Royal Commission: Analysing the recommendations on adult safeguarding

In an upcoming blog post, the DANA policy team will analyse the recommendations in Volume 10, Disability services concerning safeguarding functions in relation to the NDIS service settings. We will particularly look at what the Disability Royal Commission (DRC) has recommended as priorities for improving the NDIS Quality and Safeguards Commission’s effectiveness in responding to and preventing violence, abuse, neglect and exploitation. This is an area in which advocates possess detailed insights and have provided extensive feedback, (see Advocates on Quality and Safeguarding, April 2021, Rights, Safety, Quality, December 2022).   

However, as we’ve often heard from advocates around the country and as many advocacy organisations submitted to the DRC, not all harm occurs in “service settings” like group homes or other settings controlled by service providers (within the ambit of the NDIS Commission), but also in private homes and public spaces 

Today we’re looking more closely at Chapter 1 of Volume 11, Independent oversight and complaint mechanisms, which looks at adult safeguarding functions, including:  

  • the current complex landscape of relevant safeguarding responses ranging through hotlines/helplines, public guardians, public advocates and trustees, and complaint commissions that have differing functions and powers to respond to this type of violence, abuse, neglect or exploitation; 
  • the adult safeguarding bodies already legislated and functioning in two jurisdictions, (as the Australian Law Reform Commission recommended in 2017); and 
  • the need for these functions to be established or improved in each jurisdiction to complement envisaged reforms to the NDIS safeguarding measures at the Federal level.  

In NSW, the Ageing and Disability Commissioner has powers to refer (including to police or the Director of Public Prosecutions), investigate and take actions in response to reports “about an adult with disability or older adult if they have reasonable grounds to believe the adult is subject to, or at risk of, abuse, neglect or exploitation”. Last year an independent review of the Ageing and Disability Commissioner Act was undertaken that several NSW member organisations contributed to, with submissions from PWDA, CID and PDCN and Family Advocacy. Many within and outside NSW have endorsed the strong investigative powers of the NSW Ageing and Disability Commission, and their practice for keeping the will and preference of the person with disability at the centre of their work (in contrast with public guardians).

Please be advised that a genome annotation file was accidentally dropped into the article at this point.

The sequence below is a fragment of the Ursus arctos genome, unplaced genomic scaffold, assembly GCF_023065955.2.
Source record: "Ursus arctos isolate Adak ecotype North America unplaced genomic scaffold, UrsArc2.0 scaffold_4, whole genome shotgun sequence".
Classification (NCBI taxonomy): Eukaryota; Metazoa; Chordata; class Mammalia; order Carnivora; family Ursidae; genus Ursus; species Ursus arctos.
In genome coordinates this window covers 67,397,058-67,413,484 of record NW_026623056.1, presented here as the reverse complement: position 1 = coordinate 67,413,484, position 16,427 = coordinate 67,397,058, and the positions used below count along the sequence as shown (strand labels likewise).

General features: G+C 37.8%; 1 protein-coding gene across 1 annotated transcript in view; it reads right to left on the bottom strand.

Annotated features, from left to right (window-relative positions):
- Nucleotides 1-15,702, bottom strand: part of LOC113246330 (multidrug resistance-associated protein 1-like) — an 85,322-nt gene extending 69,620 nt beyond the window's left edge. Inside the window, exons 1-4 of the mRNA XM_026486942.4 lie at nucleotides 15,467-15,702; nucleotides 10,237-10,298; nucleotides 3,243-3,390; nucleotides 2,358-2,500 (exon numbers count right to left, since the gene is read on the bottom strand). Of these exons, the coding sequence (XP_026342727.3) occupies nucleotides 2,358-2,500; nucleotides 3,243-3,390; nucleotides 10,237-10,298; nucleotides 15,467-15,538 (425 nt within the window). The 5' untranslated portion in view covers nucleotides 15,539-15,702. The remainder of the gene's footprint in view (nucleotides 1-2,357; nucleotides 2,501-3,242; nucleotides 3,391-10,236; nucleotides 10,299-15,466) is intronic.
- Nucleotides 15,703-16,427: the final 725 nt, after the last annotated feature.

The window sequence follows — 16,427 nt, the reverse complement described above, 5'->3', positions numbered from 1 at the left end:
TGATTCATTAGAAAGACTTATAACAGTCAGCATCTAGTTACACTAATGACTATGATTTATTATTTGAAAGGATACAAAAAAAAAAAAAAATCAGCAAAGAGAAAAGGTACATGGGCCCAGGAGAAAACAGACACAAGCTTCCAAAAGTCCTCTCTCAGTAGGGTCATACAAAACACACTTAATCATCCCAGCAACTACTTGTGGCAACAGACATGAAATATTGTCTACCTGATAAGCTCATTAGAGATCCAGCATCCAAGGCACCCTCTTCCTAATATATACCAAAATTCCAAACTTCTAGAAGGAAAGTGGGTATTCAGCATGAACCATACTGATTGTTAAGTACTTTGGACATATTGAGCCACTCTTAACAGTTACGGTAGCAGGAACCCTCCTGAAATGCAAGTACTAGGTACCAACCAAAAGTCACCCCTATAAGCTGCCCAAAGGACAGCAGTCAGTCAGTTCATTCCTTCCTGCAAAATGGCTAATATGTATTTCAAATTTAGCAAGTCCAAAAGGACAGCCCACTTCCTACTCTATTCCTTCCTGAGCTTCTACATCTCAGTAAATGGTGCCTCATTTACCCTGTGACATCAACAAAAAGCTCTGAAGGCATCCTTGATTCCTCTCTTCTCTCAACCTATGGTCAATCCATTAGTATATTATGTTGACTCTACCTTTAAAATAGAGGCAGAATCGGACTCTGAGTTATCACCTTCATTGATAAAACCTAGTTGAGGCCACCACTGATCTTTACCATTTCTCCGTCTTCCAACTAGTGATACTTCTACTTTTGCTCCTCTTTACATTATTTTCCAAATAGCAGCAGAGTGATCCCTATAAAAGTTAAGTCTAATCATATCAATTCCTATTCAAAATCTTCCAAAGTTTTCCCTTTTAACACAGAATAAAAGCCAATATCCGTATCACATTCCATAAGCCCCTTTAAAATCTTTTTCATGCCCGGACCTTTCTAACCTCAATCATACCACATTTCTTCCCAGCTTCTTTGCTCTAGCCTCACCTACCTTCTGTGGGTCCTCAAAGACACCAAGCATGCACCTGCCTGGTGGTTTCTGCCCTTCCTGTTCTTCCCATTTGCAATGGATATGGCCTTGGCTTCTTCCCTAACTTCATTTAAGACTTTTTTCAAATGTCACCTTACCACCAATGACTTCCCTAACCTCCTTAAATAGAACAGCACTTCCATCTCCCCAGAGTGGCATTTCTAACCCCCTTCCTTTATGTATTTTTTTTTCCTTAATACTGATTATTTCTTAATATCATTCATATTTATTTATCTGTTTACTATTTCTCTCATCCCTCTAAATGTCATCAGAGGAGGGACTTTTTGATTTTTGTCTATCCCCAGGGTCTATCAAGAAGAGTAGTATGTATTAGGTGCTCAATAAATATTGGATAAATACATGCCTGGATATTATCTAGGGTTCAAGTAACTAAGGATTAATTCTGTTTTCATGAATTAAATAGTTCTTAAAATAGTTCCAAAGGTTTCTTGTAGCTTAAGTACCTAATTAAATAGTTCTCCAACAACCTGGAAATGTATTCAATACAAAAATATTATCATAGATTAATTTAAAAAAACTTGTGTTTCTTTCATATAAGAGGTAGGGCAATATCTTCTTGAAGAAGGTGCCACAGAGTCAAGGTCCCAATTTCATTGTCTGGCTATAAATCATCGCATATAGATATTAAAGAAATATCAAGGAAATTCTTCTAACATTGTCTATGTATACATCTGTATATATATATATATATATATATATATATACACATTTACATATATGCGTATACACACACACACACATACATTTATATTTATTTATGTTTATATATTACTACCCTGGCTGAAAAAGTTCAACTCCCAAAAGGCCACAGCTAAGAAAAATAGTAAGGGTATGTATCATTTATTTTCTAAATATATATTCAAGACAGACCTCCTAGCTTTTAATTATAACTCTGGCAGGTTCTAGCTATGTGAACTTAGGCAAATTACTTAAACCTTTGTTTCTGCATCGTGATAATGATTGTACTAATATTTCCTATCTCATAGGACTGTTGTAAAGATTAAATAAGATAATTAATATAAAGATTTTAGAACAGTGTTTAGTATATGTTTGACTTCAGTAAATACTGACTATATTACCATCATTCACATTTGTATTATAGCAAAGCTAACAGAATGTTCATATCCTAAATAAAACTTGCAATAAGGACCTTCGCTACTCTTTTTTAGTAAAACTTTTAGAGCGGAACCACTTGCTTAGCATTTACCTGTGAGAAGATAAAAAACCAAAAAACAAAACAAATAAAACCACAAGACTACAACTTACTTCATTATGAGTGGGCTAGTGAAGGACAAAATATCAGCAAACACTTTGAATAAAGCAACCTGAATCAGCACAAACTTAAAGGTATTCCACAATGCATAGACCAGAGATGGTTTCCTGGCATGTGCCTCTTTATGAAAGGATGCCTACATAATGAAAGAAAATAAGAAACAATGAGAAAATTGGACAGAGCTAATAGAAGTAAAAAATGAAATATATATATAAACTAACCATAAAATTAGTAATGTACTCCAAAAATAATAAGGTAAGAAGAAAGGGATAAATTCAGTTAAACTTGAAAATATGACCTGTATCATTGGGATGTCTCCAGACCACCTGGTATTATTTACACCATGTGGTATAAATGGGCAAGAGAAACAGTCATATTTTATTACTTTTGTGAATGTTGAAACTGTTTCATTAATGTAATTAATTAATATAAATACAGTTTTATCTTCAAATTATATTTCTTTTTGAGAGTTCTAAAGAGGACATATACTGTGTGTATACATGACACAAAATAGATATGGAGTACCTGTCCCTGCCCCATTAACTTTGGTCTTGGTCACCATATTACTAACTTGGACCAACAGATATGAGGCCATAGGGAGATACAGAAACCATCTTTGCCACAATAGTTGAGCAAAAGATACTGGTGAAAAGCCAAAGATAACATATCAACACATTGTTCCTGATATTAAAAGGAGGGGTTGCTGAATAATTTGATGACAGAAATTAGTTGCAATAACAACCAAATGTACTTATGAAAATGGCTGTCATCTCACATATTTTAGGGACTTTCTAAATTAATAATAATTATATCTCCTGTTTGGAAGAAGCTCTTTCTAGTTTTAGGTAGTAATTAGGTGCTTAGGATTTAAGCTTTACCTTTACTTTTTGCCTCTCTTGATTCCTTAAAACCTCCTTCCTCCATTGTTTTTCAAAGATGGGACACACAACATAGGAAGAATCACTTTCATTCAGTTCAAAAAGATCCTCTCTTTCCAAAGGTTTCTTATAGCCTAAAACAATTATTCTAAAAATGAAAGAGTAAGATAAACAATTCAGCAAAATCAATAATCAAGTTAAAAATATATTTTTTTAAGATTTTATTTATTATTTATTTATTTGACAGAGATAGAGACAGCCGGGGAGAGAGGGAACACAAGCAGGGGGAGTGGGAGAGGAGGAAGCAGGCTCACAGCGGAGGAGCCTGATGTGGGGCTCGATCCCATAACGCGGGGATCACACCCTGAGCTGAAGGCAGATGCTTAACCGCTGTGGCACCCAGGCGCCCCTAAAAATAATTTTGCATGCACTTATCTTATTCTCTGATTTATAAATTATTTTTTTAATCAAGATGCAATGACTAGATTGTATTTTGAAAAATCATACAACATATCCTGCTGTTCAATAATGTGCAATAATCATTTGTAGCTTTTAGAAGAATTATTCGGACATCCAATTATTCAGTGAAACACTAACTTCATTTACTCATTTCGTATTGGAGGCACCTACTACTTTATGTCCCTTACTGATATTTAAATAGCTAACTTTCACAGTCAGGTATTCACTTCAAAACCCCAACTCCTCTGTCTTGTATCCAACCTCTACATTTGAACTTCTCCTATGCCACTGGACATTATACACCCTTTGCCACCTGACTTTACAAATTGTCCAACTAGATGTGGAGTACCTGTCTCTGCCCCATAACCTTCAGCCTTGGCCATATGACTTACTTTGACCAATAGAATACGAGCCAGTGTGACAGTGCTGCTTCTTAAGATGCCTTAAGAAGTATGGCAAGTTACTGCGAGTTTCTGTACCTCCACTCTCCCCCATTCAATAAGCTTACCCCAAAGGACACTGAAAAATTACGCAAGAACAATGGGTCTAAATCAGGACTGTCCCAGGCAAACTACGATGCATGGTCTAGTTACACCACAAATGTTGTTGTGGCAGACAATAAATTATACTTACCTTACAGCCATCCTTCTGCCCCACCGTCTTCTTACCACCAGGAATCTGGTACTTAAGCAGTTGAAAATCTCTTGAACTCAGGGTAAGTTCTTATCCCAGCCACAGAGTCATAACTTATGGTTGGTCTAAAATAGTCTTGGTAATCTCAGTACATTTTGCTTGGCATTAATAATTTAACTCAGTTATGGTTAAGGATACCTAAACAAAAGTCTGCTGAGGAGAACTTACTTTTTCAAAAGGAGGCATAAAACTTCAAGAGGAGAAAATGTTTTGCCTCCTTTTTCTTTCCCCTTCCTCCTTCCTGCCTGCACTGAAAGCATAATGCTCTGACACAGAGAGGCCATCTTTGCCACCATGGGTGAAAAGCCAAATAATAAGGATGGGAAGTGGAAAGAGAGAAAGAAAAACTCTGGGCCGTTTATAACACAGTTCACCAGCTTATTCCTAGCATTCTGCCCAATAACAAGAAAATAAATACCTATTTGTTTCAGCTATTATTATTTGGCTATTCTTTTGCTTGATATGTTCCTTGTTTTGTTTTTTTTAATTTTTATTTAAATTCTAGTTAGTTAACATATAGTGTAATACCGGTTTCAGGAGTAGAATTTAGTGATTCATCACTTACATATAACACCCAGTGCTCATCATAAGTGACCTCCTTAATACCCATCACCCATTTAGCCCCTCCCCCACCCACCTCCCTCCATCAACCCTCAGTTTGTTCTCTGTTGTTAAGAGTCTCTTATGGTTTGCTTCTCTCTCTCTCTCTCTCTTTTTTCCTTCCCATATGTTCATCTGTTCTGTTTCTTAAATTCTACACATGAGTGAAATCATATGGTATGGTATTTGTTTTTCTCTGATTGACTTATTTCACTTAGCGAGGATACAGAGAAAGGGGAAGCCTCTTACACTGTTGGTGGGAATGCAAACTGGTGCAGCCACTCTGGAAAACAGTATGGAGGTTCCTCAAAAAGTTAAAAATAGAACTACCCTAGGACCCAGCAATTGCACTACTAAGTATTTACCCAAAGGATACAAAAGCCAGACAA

In South Australia, the Adult Safeguarding Unit is located in the Office for Ageing Well in the Department for Health and Wellbeing. When it was established in 2019 it had an initial focus on the abuse of older adults, but the Unit’s scope has since been expanded to adults with disability and all adults who may be “vulnerable and experiencing abuse or mistreatment”. The Unit’s functions include receiving, assessing and investigating reports relating to the suspected abuse of adults who are “vulnerable” and referring to appropriate bodies and persons, guided by a Code of Practice and the South Australian Charter of the Rights and Freedoms of Vulnerable Adults. Although the legislation does permit the Unit to receive reports of violence and abuse in public places, this capacity in not currently promoted and limited due to its focus on taking action in cases of ongoing risk of abuse.  

Despite the Queensland Public Guardian having a legislated power in Australia to investigate allegations of neglect, exploitation abuse and inadequate or inappropriate decision-making arrangements for adults with “impaired capacity”, advocates have often referred to frustrating experiences with this body. In past DANA engagements, input from advocates has suggested a lack of willingness and/or resourcing to undertake this safeguarding work, or to cooperate with advocacy organisations attempting to defend the safety and rights of people with disability. (See comments about the OPG in Rights, Safety, Quality, December 2022).   

Evidence before the DRC confirmed the need for ‘alternative reporting pathways’, given the significant reluctance and mistrust in reporting directly to police (explored in research reports on police responses and complaint mechanisms and in Volume 8, Criminal justice and people with disability). Counsel Assisting submitted that the National Disability Abuse and Neglect Hotline (for which increased funding was announced in this year’s Federal Budget) does not meet this need.